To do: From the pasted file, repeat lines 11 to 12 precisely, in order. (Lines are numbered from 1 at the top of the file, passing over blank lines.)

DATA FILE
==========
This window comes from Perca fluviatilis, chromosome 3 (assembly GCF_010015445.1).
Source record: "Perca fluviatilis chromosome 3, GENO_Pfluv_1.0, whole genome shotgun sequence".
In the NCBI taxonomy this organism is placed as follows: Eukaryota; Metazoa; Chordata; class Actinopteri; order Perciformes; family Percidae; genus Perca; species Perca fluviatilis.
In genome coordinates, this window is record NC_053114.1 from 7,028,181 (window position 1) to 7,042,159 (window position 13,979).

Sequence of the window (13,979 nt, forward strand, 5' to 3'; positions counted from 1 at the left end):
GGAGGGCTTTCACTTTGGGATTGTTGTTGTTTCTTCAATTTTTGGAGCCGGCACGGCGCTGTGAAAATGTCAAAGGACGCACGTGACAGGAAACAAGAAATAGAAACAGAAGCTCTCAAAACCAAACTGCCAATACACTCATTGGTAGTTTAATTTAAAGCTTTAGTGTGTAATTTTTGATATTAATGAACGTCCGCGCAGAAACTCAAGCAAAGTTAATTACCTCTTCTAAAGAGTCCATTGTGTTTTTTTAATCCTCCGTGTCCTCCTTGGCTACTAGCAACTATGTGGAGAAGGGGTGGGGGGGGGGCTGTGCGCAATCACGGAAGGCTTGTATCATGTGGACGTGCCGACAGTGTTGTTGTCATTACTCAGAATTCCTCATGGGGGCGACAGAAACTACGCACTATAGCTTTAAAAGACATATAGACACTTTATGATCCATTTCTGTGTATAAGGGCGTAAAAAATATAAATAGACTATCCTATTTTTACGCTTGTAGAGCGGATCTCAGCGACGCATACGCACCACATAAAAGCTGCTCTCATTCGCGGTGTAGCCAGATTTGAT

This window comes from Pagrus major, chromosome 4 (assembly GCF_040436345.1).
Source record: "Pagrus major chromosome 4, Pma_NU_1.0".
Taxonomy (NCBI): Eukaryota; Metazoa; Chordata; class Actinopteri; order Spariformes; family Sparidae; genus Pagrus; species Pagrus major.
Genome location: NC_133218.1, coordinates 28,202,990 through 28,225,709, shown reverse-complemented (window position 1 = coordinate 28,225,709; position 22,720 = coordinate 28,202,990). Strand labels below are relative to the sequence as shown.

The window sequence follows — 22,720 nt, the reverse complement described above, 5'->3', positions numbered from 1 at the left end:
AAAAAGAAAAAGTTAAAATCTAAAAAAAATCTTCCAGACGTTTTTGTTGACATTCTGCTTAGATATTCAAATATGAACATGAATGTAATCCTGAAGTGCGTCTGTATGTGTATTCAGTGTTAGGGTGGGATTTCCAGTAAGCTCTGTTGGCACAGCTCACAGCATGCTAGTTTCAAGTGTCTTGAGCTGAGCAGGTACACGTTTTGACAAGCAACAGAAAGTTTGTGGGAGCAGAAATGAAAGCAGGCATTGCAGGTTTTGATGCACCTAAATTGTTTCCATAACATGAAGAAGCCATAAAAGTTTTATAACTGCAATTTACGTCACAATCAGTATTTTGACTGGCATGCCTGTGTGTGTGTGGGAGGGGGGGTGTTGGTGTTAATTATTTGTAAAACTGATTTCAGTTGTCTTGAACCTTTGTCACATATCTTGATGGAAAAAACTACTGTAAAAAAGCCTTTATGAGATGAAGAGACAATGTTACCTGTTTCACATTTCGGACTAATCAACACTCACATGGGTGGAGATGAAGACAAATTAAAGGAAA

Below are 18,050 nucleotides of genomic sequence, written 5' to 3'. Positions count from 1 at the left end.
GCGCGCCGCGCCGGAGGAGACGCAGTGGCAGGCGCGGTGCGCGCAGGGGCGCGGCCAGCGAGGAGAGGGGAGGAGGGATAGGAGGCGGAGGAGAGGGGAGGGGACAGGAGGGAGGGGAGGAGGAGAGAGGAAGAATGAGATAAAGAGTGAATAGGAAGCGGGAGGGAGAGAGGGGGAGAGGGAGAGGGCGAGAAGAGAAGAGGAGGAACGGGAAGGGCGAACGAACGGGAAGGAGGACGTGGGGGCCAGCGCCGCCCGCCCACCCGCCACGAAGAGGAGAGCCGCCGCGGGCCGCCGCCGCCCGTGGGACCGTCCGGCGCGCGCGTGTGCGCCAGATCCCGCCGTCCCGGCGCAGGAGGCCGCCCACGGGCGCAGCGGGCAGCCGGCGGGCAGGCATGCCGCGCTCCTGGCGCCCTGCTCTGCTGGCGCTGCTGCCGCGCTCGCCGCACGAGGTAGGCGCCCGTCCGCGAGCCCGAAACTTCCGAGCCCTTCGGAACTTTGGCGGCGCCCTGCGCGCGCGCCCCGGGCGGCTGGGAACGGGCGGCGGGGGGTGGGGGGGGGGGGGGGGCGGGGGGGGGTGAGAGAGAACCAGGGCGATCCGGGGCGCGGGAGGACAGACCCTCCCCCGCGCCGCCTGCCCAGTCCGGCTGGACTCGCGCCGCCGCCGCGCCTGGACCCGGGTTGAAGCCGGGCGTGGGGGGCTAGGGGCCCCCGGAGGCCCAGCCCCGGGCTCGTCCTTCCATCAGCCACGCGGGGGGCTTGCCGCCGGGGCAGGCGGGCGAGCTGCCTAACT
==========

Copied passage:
The window sequence follows — 22,720 nt, the reverse complement described above, 5'->3', positions numbered from 1 at the left end:
AAAAAGAAAAAGTTAAAATCTAAAAAAAATCTTCCAGACGTTTTTGTTGACATTCTGCTTAGATATTCAAATATGAACATGAATGTAATCCTGAAGTGCGTCTGTATGTGTATTCAGTGTTAGGGTGGGATTTCCAGTAAGCTCTGTTGGCACAGCTCACAGCATGCTAGTTTCAAGTGTCTTGAGCTGAGCAGGTACACGTTTTGACAAGCAACAGAAAGTTTGTGGGAGCAGAAATGAAAGCAGGCATTGCAGGTTTTGATGCACCTAAATTGTTTCCATAACATGAAGAAGCCATAAAAGTTTTATAACTGCAATTTACGTCACAATCAGTATTTTGACTGGCATGCCTGTGTGTGTGTGGGAGGGGGGGTGTTGGTGTTAATTATTTGTAAAACTGATTTCAGTTGTCTTGAACCTTTGTCACATATCTTGATGGAAAAAACTACTGTAAAAAAGCCTTTATGAGATGAAGAGACAATGTTACCTGTTTCACATTTCGGACTAATCAACACTCACATGGGTGGAGATGAAGACAAATTAAAGGAAA